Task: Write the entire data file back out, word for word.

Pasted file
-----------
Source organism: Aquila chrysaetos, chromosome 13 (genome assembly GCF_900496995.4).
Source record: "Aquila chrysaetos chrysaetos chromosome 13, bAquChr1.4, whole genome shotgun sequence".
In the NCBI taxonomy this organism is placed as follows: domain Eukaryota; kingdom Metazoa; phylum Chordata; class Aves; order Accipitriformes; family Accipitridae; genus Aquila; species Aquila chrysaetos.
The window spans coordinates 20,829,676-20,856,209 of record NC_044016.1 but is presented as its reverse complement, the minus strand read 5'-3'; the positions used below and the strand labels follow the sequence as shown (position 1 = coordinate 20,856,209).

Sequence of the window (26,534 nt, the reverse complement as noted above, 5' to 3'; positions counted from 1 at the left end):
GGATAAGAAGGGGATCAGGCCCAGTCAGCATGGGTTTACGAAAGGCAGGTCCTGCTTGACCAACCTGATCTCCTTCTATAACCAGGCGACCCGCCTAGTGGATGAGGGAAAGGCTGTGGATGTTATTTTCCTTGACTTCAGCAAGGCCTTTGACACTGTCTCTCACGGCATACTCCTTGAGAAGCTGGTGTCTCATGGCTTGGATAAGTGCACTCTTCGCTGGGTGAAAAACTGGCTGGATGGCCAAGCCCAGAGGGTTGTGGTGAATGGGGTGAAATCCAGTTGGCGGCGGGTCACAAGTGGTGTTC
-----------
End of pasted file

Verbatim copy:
Source organism: Aquila chrysaetos, chromosome 13 (genome assembly GCF_900496995.4).
Source record: "Aquila chrysaetos chrysaetos chromosome 13, bAquChr1.4, whole genome shotgun sequence".
In the NCBI taxonomy this organism is placed as follows: domain Eukaryota; kingdom Metazoa; phylum Chordata; class Aves; order Accipitriformes; family Accipitridae; genus Aquila; species Aquila chrysaetos.
The window spans coordinates 20,829,676-20,856,209 of record NC_044016.1 but is presented as its reverse complement, the minus strand read 5'-3'; the positions used below and the strand labels follow the sequence as shown (position 1 = coordinate 20,856,209).

Sequence of the window (26,534 nt, the reverse complement as noted above, 5' to 3'; positions counted from 1 at the left end):
GGATAAGAAGGGGATCAGGCCCAGTCAGCATGGGTTTACGAAAGGCAGGTCCTGCTTGACCAACCTGATCTCCTTCTATAACCAGGCGACCCGCCTAGTGGATGAGGGAAAGGCTGTGGATGTTATTTTCCTTGACTTCAGCAAGGCCTTTGACACTGTCTCTCACGGCATACTCCTTGAGAAGCTGGTGTCTCATGGCTTGGATAAGTGCACTCTTCGCTGGGTGAAAAACTGGCTGGATGGCCAAGCCCAGAGGGTTGTGGTGAATGGGGTGAAATCCAGTTGGCGGCGGGTCACAAGTGGTGTTC